Now that Georgia has passed its “heartbeat” abortion bill into law, more than 50 stars, producers and writers have refused to work in the state.
In 2018, some 455 films and television series were made in the state of Georgia.
The major proponent of this is Marvel, whose movies Black Panther, Ant-Man and the Wasp, Spider-Man: Homecoming and the Avengers Infinity War and Endgame were all filmed in the region. In the past Georgia has also played host to everything from Stranger Things to The Hunger Games, Baby Driver to The Walking Dead.
The state now boasts 1.2 million square feet of soundstages in which to film. All told, these productions injected $9.5 billion (£7.2 million) into the Georgian economy.
That is an enormous investment on the part of Hollywood into this American region. Which is why the fact that more than 50 stars and writers have refused to work in the state, now that Georgia’s lawmakers have legalised a bill forbidding abortions after six weeks, is so important.
This “heartbeat” bill, as it is known, wants to restrict a woman’s access to an abortion after she is six weeks pregnant. It is terrifying for a few reasons. Firstly, many women don’t even know that they are pregnant at six weeks. But secondly – and more unsettlingly – the bill has received an enormous amount of support by lawmakers in Georgia and is part of a wider trend to restrict abortion rights in America. Both Kentucky and Michigan have legalised heartbeat bills in 2019. Georgia passed their iteration last week.
“The Senate affirmed Georgia’s commitment to life and the rights of the innocent unborn,” Georgia’s Governor Brian Kemp said in a statement. “I applaud the members who supported the heartbeat bill’s passage for protecting the vulnerable and giving a voice to those who cannot yet speak for themselves.”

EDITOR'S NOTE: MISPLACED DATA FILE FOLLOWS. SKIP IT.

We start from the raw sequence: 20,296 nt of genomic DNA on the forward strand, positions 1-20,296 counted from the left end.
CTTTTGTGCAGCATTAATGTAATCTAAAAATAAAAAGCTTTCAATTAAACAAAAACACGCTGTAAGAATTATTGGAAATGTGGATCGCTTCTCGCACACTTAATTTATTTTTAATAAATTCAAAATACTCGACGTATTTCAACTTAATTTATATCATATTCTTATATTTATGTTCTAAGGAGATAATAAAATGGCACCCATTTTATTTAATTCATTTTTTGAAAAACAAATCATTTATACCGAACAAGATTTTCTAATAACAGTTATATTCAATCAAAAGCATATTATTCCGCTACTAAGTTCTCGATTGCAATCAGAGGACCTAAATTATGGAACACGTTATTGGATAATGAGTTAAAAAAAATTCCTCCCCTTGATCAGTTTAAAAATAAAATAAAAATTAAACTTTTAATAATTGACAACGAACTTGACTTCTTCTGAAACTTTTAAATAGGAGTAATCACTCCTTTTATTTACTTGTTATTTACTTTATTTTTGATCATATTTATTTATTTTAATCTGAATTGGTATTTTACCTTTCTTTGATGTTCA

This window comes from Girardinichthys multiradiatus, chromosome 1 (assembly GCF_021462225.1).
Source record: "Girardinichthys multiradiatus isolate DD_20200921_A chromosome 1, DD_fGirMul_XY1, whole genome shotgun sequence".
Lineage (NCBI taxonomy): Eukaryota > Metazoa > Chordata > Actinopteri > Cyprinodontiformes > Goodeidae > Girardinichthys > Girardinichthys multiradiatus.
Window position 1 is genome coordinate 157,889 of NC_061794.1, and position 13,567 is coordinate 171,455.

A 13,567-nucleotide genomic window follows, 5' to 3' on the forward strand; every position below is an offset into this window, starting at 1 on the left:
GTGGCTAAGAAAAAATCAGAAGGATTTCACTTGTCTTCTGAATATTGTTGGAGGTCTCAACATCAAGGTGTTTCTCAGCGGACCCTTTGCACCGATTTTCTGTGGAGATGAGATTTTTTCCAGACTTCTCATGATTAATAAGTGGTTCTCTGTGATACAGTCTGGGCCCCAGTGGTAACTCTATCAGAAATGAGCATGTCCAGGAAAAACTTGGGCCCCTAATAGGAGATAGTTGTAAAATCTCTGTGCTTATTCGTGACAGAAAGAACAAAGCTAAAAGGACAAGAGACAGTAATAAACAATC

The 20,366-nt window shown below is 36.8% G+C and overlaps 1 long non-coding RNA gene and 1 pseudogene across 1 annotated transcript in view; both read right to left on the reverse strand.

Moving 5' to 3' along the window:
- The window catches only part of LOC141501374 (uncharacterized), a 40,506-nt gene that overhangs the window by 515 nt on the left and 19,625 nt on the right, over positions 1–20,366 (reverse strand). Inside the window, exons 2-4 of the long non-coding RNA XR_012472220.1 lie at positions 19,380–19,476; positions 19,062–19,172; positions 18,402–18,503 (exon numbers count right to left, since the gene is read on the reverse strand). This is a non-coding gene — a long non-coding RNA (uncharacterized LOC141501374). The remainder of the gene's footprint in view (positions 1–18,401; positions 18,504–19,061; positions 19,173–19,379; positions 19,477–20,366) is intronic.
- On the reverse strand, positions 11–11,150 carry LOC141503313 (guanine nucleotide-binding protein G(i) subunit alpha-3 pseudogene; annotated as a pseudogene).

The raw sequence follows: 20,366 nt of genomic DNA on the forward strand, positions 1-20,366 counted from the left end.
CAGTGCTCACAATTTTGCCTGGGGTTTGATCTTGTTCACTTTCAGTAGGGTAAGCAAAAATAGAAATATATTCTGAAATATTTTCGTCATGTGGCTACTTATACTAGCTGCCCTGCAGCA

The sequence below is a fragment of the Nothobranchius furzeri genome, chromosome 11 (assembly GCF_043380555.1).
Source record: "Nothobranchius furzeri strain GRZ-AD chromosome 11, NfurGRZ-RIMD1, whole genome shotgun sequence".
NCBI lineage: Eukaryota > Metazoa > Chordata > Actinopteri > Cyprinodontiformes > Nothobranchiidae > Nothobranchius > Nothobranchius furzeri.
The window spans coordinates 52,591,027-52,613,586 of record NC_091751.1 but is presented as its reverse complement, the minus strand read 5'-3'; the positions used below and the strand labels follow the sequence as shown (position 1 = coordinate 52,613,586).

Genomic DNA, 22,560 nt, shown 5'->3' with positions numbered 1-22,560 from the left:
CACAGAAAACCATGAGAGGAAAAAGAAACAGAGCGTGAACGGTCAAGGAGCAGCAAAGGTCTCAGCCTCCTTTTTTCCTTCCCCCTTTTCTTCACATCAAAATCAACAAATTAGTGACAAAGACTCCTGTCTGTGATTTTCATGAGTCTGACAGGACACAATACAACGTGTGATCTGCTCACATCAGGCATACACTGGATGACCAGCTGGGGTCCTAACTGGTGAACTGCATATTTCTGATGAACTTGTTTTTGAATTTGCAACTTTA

The success of the heartbeat bill in these three states is leading at least 12 other American states to consider introducing six week bans of their own, according to reports.
The latest Hollywood star to take a stand is Tiffany Haddish, who has cancelled her upcoming stand-up performance in Atlanta in protest at the so-called “heartbeat bill”.
In an official statement to ticketholders, the Girls Trip star explained that she is refusing to perform in Georgia until the six-week abortion ban is rescinded, making her the first celebrity to actually cancel a show in the conservative Southern state.
“After much deliberation, I am postponing my upcoming show in Atlanta,” Haddish wrote. “I love the state of Georgia, but I need to stand with women and until they withdraw Measure HB481, I cannot in good faith perform there.”
Haddish is the latest celebrity in the entertainment industry to speak out over the controversial restrictions in the state. Led by Alyssa Milano, who penned an emotional opinion piece for Deadline on the subject, the movement has received support from Amy Schumer, Alec Baldwin, Gabrielle Union, Mandy Moore, Mark Hamill, Ben Stiller, Sarah Silverman, Christina Applegate, Sean Penn, Patton Oswalt, Uzo Aduba, Seth Green, Ashley Judd, Amber Tamblyn and Don Cheadle, who is a key part of the Marvel Cinematic Universe in his role as superhero War Machine in the Iron Man franchise.
The heads of three major production companies have also sworn not to produce anything in Georgia until the legislation is reversed. This includes Christine Vachon of Killer Films, the production company behind Carol and Vox Lux, David Simon of Blown Deadline productions who has led TV shows including The Wire an The Deuce, and Mark Duplass, the man behind Wild Wild Country and Co-Ed. “Don’t give your business to Georgia,” Duplass tweeted. “Will you pledge with me not to film anything in Georgia until they reverse this backwards legislation?”